3. Jun 6, 2013
    10
    Although it took me 12 years to listen to it, The Gorillaz debut with the former Blur star is a huge hit. Most notably Clint Eastwood helps carry this amazing album to a decade great. Expand
  4. Oct 1, 2010
    9
    A very innovative and amazing album by Gorillaz. If you like rock, pop and hip-hop, then this is a must-have. Once again, Damon Albarn does a great job at bringing something new and fresh. Expand
  5. Jan 5, 2011
    9
    Amazing CD. It contains almost anything good that could be on a CD. Creative lyrics, a sound like no other band out there. Definitely one to buy. 10/10. Expand
  6. Oct 19, 2010
    9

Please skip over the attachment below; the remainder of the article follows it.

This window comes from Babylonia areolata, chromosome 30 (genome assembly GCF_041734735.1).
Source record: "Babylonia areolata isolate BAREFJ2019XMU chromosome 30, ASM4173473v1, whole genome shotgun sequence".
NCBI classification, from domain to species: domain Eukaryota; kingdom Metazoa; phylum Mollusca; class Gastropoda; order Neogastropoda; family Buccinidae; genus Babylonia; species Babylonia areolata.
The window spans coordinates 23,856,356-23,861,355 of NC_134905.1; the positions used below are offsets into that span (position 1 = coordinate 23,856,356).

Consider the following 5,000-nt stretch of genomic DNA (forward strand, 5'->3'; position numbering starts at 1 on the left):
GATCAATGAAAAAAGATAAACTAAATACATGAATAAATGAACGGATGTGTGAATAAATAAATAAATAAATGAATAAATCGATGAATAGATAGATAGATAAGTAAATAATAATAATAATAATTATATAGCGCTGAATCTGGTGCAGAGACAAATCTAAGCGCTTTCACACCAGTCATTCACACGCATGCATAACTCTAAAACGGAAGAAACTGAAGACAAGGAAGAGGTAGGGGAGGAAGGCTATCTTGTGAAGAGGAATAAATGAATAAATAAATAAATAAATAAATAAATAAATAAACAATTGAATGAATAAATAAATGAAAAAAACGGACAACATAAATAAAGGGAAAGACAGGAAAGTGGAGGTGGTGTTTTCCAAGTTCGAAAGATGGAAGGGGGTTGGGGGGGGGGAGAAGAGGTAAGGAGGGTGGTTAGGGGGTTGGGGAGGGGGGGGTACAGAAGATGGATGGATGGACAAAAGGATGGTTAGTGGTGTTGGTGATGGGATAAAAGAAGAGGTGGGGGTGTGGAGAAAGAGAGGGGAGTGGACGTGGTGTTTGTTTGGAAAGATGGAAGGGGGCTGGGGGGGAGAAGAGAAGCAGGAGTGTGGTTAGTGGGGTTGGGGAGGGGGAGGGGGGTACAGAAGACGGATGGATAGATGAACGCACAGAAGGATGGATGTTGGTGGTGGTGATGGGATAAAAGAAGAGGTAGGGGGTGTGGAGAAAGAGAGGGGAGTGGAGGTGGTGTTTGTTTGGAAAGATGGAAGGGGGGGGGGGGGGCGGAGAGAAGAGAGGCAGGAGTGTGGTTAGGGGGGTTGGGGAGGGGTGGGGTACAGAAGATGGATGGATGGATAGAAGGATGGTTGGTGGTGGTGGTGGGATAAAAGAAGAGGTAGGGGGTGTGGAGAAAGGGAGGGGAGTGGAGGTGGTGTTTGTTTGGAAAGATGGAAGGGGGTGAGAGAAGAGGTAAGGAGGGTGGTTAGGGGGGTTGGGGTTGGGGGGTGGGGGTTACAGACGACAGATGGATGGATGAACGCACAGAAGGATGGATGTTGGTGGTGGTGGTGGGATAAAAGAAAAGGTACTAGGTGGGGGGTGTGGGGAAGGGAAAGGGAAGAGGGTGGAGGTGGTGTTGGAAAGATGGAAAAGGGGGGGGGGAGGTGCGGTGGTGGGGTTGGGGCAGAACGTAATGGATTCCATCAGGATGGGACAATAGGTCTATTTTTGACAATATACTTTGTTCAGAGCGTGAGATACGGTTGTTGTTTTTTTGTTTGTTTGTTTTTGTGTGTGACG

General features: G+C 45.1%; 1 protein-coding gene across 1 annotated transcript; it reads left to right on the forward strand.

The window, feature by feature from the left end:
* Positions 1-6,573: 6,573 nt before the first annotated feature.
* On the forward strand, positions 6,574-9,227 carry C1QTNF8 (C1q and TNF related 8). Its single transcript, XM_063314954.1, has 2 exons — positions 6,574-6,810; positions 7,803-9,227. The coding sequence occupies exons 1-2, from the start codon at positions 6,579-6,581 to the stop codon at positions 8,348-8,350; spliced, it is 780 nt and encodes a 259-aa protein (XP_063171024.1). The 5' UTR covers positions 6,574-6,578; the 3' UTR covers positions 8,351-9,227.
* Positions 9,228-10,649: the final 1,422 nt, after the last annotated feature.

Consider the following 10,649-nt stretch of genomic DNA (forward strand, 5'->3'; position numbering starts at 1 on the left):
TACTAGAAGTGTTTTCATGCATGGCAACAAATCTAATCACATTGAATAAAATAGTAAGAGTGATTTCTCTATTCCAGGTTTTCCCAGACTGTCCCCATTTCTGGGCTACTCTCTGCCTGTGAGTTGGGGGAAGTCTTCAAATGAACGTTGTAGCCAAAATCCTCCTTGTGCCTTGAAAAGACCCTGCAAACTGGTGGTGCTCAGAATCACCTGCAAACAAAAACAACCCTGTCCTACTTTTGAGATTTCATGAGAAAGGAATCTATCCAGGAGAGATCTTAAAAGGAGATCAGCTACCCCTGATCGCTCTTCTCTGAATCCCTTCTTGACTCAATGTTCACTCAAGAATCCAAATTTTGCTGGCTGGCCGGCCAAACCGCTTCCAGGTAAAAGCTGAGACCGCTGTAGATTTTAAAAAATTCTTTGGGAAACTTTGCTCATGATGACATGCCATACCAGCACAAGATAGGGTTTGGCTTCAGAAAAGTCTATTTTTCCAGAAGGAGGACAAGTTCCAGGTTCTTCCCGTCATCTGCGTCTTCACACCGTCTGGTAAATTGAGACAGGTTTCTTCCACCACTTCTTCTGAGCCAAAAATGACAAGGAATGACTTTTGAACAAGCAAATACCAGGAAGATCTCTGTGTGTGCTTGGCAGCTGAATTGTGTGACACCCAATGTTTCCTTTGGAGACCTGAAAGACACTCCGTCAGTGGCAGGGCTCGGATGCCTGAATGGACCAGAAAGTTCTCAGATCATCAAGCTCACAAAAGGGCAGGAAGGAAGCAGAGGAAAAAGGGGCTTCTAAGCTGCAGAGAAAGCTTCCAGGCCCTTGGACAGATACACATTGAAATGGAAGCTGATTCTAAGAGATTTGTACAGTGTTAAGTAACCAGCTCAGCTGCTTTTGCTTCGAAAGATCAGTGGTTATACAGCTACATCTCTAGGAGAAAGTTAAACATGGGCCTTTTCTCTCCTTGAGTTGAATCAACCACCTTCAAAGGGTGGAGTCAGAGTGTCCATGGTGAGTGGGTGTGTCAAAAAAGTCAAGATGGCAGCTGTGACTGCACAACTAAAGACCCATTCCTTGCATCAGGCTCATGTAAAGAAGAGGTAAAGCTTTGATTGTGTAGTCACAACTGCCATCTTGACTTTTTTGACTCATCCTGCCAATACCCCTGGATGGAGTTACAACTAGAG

Having had a decade to dwell on the Gorillaz--I've decided they are VASTLY underrated. The basis for critical attack being the very concept itself--that the concept band is (as P4K wrote) "smarmy, promotional gimmick." I tend to disagree. Instead, I submit that Gorillaz is the fulfillment of every artistic aspiration--humane creativity, comraderie, collaboration, and recognition. Taking a wider view of the decade that was Gorillaz...it is now clear that Damon Albarn's vision is the clearest--to work with, for, and support friends and fellow artist--with a somewhat cohesive songwriterly basis in Albarn's brain....Gorillaz is the social network of bands--bringing together disparate influences and players. Since this record came out Gorillaz has proven that the spirit of amalgamation is long-term viable (on Demon Days, Plastic Beach and the 2010 tour) collaboration, having included members of Lou Reed, Snoop Dogg, The Clash, De La Soul, Shawn Ryder (Happy Mondays), Ike Turner, Bobby Womack, and many individual performers some quite famous.